By Jeanne Roué Taylor
How well do you know your customers? While most brands would say they know their ideal shopper, how many can break down their customer engagement into finely tuned segments based on analytics? Some can, but too many are still behind the curve when it comes to having the loyalty platform to gather data, visualize and discover patterns of people and behaviors, and respond with the right engagement at the right time. Having a high level of customer intimacy enables right-time marketing and it’s within reach of most businesses (learn about right-time marketing in this whitepaper). We’ve entered a data-rich age where there are fewer and fewer excuses for not knowing your customer crowd.
For starters, every customer has unique attributes that we refer to as their characteristics. That set of information includes permanent things like gender and age, but also includes things like past history of interaction and purchases that paint a clearer picture than simple demographics. While age, gender, affluence, and other factors give us broad stroke indicators of buying propensity, finely tuned segmentation requires a richer set of information than traditional groupings.
The second aspect of knowing your crowd is tightly coupled to how your customers communicate with you, which we refer to as channel. These are the pathways of interaction preferred by your audience, and getting the channel right is the difference between having a seamless conversation and being intrusive. Brands that can’t listen and respond across the many, sometimes simultaneous, channels of today’s marketing can’t say they truly know their customer.
The third aspect of knowing your customer is having a context for each moment of interaction. Knowing whether a customer is currently in the act of shopping, at the time of purchase, or just in the information-gathering phase has a strong effect on what interactions are most appropriate and what the timing should be for engagement.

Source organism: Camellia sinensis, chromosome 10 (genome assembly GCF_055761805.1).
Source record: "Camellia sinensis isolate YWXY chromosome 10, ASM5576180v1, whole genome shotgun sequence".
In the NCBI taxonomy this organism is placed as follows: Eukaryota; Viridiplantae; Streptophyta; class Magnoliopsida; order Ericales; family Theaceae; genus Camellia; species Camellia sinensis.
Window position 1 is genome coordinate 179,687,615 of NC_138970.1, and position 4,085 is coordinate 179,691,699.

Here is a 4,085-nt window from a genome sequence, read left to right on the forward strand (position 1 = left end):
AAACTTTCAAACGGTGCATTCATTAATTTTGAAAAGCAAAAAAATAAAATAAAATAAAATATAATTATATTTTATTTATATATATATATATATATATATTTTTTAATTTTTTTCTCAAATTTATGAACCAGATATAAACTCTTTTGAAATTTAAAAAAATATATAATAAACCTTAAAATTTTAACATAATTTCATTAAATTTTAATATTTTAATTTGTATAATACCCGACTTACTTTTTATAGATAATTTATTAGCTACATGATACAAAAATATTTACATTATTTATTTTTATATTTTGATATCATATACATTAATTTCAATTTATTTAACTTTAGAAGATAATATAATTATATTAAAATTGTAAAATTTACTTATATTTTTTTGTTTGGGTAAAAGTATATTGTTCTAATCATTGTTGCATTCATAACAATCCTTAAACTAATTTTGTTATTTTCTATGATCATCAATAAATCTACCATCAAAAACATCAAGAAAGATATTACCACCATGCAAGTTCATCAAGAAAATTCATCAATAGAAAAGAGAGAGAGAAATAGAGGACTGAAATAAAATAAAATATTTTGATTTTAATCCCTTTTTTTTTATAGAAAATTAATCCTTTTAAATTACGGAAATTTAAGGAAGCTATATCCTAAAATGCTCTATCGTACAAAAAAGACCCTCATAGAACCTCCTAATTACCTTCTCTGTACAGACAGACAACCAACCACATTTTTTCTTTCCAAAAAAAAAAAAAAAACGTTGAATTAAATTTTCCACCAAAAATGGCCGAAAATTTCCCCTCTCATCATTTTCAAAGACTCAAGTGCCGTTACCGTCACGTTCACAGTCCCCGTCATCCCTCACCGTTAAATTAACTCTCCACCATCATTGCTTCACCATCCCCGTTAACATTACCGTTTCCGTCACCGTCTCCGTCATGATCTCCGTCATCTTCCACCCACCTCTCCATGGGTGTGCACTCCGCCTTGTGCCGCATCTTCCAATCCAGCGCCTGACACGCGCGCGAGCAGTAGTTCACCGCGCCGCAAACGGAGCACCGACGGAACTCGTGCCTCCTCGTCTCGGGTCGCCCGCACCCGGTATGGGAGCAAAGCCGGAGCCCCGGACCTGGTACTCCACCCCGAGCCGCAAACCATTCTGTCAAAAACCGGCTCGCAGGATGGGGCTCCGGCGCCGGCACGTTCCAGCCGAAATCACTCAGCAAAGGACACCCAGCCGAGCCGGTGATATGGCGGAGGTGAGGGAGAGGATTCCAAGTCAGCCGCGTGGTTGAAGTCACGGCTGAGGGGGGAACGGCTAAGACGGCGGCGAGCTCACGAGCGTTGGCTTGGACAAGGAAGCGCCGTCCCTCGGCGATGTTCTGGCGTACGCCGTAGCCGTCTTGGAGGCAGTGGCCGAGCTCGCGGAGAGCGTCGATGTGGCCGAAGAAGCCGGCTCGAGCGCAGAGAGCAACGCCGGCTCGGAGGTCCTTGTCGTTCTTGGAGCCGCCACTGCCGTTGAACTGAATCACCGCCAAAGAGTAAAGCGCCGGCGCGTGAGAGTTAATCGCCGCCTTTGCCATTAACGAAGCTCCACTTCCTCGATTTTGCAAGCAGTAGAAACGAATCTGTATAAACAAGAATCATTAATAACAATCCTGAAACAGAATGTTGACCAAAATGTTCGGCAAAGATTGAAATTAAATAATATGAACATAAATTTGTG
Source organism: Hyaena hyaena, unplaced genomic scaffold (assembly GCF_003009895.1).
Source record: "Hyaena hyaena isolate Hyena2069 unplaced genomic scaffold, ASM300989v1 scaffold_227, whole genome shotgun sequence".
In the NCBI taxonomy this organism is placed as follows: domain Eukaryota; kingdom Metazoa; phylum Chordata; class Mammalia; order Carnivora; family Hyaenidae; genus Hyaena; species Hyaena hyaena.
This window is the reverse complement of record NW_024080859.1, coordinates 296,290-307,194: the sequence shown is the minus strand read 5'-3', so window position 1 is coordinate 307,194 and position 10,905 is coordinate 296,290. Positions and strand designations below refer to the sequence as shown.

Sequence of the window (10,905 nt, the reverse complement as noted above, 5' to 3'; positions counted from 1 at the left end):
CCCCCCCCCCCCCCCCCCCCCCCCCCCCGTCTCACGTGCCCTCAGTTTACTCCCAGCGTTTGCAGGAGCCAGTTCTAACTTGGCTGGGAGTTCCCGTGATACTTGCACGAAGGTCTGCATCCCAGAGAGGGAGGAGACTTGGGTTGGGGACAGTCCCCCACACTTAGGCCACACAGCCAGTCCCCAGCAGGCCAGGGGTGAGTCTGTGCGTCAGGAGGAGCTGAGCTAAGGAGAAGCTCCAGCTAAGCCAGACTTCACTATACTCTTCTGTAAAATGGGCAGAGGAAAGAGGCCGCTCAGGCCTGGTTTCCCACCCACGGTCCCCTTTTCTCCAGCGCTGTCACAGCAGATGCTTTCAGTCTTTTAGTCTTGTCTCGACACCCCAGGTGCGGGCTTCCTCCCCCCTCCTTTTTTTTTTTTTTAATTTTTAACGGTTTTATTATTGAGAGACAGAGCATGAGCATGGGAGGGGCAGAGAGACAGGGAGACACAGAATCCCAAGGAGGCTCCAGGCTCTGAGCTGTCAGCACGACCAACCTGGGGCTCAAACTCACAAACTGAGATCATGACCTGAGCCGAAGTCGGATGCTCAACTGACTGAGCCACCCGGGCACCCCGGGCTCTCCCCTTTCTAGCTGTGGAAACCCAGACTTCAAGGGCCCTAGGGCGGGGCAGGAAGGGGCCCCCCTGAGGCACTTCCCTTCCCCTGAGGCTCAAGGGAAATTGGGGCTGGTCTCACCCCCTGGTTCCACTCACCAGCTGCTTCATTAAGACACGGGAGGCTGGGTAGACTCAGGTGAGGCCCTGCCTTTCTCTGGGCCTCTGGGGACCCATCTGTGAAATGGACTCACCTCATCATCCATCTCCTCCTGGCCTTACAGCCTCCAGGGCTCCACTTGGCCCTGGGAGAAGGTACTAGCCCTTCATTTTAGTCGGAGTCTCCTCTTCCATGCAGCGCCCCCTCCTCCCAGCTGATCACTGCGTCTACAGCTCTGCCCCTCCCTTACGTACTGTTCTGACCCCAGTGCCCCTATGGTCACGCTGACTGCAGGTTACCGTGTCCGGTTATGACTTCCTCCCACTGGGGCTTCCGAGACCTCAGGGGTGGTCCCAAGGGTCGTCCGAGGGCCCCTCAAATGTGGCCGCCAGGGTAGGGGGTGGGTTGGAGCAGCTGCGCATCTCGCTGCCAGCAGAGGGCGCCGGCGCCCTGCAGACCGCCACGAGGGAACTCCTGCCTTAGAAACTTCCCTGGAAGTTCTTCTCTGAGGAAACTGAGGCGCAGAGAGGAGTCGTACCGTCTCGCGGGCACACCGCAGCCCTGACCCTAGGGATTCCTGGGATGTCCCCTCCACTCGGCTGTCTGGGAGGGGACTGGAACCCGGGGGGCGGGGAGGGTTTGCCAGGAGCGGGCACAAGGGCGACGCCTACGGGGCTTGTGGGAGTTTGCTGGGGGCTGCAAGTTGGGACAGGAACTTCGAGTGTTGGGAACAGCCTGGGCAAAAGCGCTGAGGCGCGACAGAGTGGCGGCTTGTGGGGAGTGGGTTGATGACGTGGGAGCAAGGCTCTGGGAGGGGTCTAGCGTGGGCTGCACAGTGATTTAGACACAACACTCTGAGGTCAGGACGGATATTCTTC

Characteristics, channel and context together are what define truly knowing your customer crowd. Without them, your ability to increase intimacy, gain loyalty, and increase total lifetime value are negatively impacted.
Watch the webinar on right time marketing and learn how to use characteristics, channel and context to determine the best time to market.
By Jeanne Roué Taylor
If you happened to be at TUCON 2013, TIBCO’s user conference, you heard about Turning Customers into Fans from Head of Client Technical Services Wen Miao. In Miao’s words, “It is no longer acceptable to have only a transactional relationship with customers.” He’s absolutely correct. We are in an age where we can use our loyalty platform as the way to capture each and every engagement with our customers.
Here are three compelling reasons why loyalty programs are no longer an optional part of marketing:
1. Mobility – Consumers are on the move and accessing information about brands from traditional sources like stores and the Web, but also on laptops and tablets, sometimes from within physical locations. Keeping track of the use of multiple, even simultaneous interactions, are impossible without a platform that listens and knows the customers voice over any channel. The same goes for outbound engagement—brands need to instantly discern a customer’s preferences, the channel for communication, and the context for each moment of engagement.